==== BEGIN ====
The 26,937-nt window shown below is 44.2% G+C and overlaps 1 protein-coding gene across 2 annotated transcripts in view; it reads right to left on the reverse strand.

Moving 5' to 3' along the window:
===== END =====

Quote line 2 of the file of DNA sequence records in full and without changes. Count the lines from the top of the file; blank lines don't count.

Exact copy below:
Moving 5' to 3' along the window: